Top Best Restaurants in Morocco In 2023 

July 14, 2023

Top Best Restaurants in Morocco In 2023 

Morocco has one of the most exciting and exotic cuisines in the world, influenced by the cooking of the Berbers, the Middle East, Andalusia, and France.

The bazaars and markets are filled with stalls selling fresh bread, preserved lemons and olives, dried fruits stuffed with nuts, patisseries, and savory semolina cakes that you can take away and eat on the hoof.

Wonderful hole-in-the-wall establishments offer soups, tajines (stews), freshly fried fish, and barbecued kebabs (brochettes). 

The ville nouvelle (new town) of most tourist-oriented towns and cities offers a good variety of Moroccan and international restaurants, with the ubiquitous pizzeria or occasional Vietnamese or Chinese place to round out the choice.

Cafés are a Moroccan interpretation of the French variety, with open-air seating where you can linger for hours over tea or coffee.

Some of the more traditional cafés, particularly in Casablanca and non-touristy towns, are very male-dominated.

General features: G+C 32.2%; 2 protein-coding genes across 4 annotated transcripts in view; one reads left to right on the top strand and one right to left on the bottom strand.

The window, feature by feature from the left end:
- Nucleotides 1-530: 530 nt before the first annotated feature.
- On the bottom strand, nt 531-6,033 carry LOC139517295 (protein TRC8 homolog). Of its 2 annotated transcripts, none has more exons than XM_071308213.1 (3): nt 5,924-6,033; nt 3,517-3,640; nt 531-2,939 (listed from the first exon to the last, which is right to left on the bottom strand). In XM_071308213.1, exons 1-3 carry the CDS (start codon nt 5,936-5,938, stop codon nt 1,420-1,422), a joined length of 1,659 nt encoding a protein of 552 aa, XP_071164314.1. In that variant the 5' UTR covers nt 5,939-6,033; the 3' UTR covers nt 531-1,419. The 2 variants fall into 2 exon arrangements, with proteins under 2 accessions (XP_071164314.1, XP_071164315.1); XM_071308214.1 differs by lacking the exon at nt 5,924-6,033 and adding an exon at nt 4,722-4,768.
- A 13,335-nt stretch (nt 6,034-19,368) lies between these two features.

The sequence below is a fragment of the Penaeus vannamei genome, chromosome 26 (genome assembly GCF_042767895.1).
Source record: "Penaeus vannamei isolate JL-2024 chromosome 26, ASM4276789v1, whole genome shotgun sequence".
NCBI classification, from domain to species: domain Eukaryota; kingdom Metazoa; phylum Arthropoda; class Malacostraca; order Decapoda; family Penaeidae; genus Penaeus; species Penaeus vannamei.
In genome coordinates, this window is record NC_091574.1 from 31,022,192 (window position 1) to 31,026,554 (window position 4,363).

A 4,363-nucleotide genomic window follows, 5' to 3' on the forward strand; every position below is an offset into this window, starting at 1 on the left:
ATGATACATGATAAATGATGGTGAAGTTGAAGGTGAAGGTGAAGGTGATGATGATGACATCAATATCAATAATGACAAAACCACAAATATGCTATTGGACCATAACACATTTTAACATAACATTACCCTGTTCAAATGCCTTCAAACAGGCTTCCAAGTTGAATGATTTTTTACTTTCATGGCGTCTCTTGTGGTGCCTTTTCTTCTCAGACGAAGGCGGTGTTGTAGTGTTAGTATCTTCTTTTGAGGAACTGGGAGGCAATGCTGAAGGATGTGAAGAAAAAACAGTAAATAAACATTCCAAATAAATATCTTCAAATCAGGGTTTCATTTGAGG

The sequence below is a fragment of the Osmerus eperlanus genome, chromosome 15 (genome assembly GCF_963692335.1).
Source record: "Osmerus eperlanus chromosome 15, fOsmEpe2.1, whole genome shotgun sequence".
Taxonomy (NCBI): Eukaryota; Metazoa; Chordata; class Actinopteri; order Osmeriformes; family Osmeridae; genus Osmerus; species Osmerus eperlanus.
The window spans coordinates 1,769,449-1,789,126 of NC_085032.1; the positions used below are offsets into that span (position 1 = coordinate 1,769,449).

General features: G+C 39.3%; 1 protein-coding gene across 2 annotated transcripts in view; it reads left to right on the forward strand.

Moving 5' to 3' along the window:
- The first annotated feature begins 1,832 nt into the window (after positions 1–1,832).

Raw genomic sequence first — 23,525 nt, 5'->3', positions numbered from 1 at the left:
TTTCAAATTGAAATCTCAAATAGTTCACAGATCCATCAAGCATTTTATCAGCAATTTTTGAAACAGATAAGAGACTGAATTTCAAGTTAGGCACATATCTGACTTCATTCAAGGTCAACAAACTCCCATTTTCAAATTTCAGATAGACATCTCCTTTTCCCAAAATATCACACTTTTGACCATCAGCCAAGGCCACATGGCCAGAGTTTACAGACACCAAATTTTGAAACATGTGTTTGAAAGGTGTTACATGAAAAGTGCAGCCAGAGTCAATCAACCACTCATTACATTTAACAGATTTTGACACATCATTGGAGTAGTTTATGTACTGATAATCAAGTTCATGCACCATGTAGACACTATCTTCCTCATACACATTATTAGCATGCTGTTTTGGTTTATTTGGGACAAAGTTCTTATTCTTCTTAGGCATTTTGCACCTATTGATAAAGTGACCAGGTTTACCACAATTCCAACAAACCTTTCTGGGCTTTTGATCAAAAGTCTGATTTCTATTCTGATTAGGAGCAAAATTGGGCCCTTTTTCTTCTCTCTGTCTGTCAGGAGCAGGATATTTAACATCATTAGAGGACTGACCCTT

If you can, it is well worth experiencing the richness of Moroccan cooking in one of the lavish former palaces and romantic riads of Fez, Marrakech, or Rabat that have been turned into restaurants.

Most of these restaurants serve three- to seven-course meals, and you usually have to book in advance. Your meal may be accompanied by musicians, folk dancers, or a belly dancer. 

Eat like the locals. 

Cheap medina cafés are always an option; pick the one that looks the cleanest and busiest. Marrakech is a good place to try inexpensive street food.

The Jemaa el Fna, the central square, is famous for its great array of stalls selling everything from sheep’s heads to snails, along with dozens of small local restaurants serving excellent, inexpensive food of all types.

 Standards of hygiene may make some visitors nervous, but trade is reassuringly brisk and the food is usually safe to eat, though be more wary during the very hot months of July and August.

Here are the Top Restaurants in Morocco

A stylish café, restaurant, and patisserie set in an Art Deco villa with a great garden There’s a very good selection of bread, and it is a favorite destination for Sunday brunch.

Le Pilotis Restaurant Morocco

Tahiti Beach Club, Boulevard de la Corniche

On a stunning terrace overlooking the sea, Spanish chef Miguel serves up all kinds of fresh fish and seafood, with paella as his specialty.

Dar Moha Restaurant Morocco

81 Rue Dar el Bacha, Central Medina

In what used to be fashion designer Pierre Balmain’s house, owner and chef Mohammed Fedal whips up delectable Moroccan nouvelle cuisine.

The dishes are recognizable but have subtle twists: cucumbers marinated in orange flower water, monkfish pastilla, foie gras couscous, and quail tagine.